Scurge: Hive (DS, GBA)
Original Release: October 26, 2006
Developed by: Orbital Media
Bargain Binned: $12.99 used for both the DS and GBA versions at GameStop/EB Games, cheaper elsewhere. I found my DS copy for $8 shipped on Half.com, so keep your eyes peeled.
It's no joke that this game is so often compared to Metroid Fusion. The story, as summarized on Wikipedia, is as follows:
Scurge: Hive features a female bounty hunter tasked with hunting a parasitic lifeform. The story follows Jenosa Arma, who has been contracted by the military on a rescue and salvage mission to Confederation Research Lab 58 on planet Inos. The perpetrator of the disaster is a virulent organism known as "Scurge," a parasite which has the ability to transform various organisms and technologies into Scurge derivatives. Jenosa has been equipped with a suit that resists infection. Unfortunately, it can only slow the infection down rather than make her immune; she is infected with Scurge the moment she first encounters it.
Change "Jenosa Arma" to "Samus Aran" and "Scurge" to "X" and you've got what is, essentially, Fusion's storyline, minus all that Metroid DNA claptrap. But let's not beleaguer Orbital Media for crafting a game that, for good reason, draws from some of its finest predecessors so heavily. Much like how Crackdown took its spiritual grandpappy Grand Theft Auto in a new direction, Scurge takes the space bounty-huntin' racket and reworks it in a way that makes for a fresh, invigorating gaming experience.
First thing's first: Scurge ain't a sidescroller. Gameplay is presented in an isometric (3/4) view, something we haven't seen in an action-adventure title in quite awhile. This alone comes along with a whole set of costs and benefits, which come in the form of a series of trade-offs. The isometric view allows for a freedom of movement in all directions and a slightly more dynamic combat system, but unfortunately only allows Jenosa to fire and move in eight directions. When you're being assaulted on all sides by baddos, this can be a bit of a pain, but it's something easily worked around by staying as mobile as possible while you're making your way through the game. The isometric view makes it somewhat difficult to gauge distances and depth for big jumps, but being able to work your way around enemies -- not just over them -- is a big plus. This is probably the biggest hurdle to get over in Scurge, but once you get the hang of it, the rest comes easy.
Jenosa's infection is an ever-present threat to your exploration; an indicator at the top-center point of your HUD displays the current percentage of infection currently bearing down upon you, and it ticks up a percent every so often, necessitating a trip to a decontamination station. These stations, positioned at locations interspersed throughout Scurge's levels, serve as charge-up locations and save points as well as a means of washing clean your filthy, dirty body and ridding you of your current contamination level. Other factors, like being struck by the angry bastard creatures that stand in your way or stepping upon certain contaminated surfaces, also increase your level. Once the gauge reaches 100%, you'll be taking steady damage until you can get back to a save point, which is both a great motivator for tearing through the game as well as a serious detractor to the sort of easy-going exploration element common amongst adventure titles.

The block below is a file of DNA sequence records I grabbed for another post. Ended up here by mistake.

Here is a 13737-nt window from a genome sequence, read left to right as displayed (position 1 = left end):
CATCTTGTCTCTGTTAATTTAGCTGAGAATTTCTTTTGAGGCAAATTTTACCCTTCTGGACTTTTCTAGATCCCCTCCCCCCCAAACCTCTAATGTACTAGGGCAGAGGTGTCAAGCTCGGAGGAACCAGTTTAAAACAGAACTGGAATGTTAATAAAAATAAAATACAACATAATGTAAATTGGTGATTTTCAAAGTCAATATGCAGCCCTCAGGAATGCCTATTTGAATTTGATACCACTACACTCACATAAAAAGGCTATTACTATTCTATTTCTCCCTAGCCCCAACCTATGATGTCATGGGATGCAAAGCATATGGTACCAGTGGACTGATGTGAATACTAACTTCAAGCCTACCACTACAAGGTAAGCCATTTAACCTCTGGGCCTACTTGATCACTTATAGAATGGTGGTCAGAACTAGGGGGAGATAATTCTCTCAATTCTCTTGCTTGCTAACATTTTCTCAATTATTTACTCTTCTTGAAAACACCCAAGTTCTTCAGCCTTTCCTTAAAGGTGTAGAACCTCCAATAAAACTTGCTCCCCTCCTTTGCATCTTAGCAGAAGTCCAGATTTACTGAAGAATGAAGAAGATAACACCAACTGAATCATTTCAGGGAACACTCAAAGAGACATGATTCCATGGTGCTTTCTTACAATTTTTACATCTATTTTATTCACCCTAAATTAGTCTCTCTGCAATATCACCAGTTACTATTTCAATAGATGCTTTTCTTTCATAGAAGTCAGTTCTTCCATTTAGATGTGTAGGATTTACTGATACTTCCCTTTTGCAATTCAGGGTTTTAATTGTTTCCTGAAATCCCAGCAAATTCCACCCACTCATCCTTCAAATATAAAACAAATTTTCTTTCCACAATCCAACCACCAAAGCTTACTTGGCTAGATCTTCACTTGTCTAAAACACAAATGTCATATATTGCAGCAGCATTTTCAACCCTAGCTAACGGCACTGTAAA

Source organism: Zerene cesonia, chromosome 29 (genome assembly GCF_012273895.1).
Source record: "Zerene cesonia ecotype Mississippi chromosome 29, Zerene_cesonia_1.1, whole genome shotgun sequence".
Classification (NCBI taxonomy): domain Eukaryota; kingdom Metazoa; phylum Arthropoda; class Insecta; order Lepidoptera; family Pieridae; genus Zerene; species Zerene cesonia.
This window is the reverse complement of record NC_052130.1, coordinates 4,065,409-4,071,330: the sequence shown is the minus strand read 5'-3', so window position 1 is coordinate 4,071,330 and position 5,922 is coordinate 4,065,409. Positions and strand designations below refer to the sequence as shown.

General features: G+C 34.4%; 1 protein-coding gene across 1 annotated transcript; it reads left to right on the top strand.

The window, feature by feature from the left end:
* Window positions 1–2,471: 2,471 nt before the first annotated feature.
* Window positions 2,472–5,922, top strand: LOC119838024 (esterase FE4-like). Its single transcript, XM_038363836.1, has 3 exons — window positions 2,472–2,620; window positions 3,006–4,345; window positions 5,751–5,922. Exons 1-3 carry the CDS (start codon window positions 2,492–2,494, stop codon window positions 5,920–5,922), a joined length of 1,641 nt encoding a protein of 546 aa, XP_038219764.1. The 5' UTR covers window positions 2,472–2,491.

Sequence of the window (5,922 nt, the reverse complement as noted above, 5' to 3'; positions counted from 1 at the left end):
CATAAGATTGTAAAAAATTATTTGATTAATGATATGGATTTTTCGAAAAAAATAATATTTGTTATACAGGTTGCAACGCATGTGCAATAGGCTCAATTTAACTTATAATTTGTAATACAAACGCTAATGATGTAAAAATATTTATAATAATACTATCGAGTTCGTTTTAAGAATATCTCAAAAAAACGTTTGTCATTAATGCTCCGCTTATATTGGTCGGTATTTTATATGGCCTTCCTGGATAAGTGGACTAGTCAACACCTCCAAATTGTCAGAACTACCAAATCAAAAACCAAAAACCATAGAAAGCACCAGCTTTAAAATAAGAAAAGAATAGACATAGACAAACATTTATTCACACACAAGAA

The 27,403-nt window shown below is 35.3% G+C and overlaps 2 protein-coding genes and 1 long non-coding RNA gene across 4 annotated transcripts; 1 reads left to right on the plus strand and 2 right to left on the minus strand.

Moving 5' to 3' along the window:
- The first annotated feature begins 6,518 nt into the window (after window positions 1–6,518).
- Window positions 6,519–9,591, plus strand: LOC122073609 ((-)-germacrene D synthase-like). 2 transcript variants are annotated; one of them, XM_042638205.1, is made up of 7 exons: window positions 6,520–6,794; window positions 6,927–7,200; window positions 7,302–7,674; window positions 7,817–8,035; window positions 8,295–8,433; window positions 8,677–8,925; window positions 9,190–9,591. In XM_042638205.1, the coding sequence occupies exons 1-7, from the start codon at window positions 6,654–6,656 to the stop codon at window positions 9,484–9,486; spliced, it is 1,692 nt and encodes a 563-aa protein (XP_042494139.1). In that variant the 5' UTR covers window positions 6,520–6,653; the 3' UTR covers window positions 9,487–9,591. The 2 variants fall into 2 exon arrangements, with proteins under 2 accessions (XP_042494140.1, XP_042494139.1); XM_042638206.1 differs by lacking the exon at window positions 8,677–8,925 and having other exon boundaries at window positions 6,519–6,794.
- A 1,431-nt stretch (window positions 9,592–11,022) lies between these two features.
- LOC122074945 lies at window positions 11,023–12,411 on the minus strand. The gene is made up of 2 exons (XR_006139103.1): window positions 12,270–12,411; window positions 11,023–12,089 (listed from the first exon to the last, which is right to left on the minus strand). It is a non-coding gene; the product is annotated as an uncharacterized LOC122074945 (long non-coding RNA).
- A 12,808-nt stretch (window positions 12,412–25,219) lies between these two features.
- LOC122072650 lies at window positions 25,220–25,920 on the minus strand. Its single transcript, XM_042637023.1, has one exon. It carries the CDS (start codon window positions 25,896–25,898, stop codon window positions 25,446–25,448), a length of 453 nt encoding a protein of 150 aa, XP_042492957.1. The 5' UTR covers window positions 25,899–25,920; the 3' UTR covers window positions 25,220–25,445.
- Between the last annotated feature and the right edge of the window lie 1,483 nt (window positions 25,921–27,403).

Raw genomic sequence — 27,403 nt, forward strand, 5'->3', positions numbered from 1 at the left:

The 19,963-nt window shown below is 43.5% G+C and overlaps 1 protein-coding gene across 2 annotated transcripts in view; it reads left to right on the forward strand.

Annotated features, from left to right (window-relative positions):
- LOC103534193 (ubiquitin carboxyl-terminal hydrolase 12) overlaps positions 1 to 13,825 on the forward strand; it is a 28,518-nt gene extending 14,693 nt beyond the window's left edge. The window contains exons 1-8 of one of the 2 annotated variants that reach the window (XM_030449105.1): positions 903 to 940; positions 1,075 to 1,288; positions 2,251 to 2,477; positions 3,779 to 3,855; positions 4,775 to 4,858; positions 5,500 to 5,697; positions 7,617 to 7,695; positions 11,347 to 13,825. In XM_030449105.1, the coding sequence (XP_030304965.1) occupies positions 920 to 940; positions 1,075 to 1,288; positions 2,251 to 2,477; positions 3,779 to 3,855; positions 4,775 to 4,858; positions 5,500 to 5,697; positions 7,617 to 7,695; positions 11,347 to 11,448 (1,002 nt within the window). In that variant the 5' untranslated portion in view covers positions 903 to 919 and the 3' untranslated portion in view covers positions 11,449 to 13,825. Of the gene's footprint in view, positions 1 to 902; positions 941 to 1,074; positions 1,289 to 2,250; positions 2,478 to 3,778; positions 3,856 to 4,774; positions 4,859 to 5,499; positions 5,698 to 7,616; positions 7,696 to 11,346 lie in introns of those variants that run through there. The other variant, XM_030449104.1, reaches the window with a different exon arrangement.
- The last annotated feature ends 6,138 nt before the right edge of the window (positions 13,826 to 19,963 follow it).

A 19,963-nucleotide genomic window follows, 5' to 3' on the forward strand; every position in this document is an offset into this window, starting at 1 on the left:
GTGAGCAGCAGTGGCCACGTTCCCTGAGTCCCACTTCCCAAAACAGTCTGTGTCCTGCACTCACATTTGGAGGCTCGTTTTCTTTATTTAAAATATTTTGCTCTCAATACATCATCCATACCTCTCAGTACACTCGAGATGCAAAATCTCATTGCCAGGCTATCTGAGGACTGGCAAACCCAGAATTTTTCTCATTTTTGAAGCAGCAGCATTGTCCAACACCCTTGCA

Scurge has all the standard issue faults of a Metroid-style adventure game, including backtracking and ability-based impasses, but if you're the sort of cat who is into this sort of thing, it's likely that you already expected that. Another big difference is the inclusion of a level-based system to develop Jenosa. You'll gain experience with every slain enemy and, naturally, level up from time to time, boosting your HP and attack power. Scurge also offers a host of weapons with which to splatter your foes, but using the wrong weapon on the right enemy gives them a boost in power and energy, necessitating a dash of strategy in your ass-kickin' exploits.
Scurge is an absolutely beautiful GBA game, which means it's a pretty great looking DS game. The DS version, being a port, won't stack up to some of the beefier 2D efforts on the platform like Lunar Knights or Yoshi's Island DS, but the graphics really shine on a DS Lite. The game is vibrant, colorful, and full of creative boss battles and enemy designs, and the music is atmospheric and moody -- not quite up to the bar as set by the Metroid GBA titles, but pretty phenomenal nonetheless.
With this in mind, you might be asking yourself which version to pick up. They cost the same and the games themselves are identical except for one key difference: Scurge on the DS includes a map on the touch screen at all times. As superficial as this detail might be, it's actually fairly handy to have, particularly in some of the game's later, more labyrinthine areas. I hear tell (though have not confirmed, as I don't have the GBA version myself) that some of the environmental effects and sounds didn't make the leap to DS as elegantly as the game's other features, so the GBA might actually outclass the DS in terms of audio and visual fidelity, in this case. Choosing a version is as simple as deciding what's more important to you or whatever platform you prefer. Simple as that.
Scurge's strengths definitely outweigh its flaws, and at just a hair over a ten bucks, it's one of the best buys on the Nintendo DS. While you're praying for Metroid Dread, why not dig into a game that so heroically robs the classic series of some of its best traits? Off with you! Buy this game!
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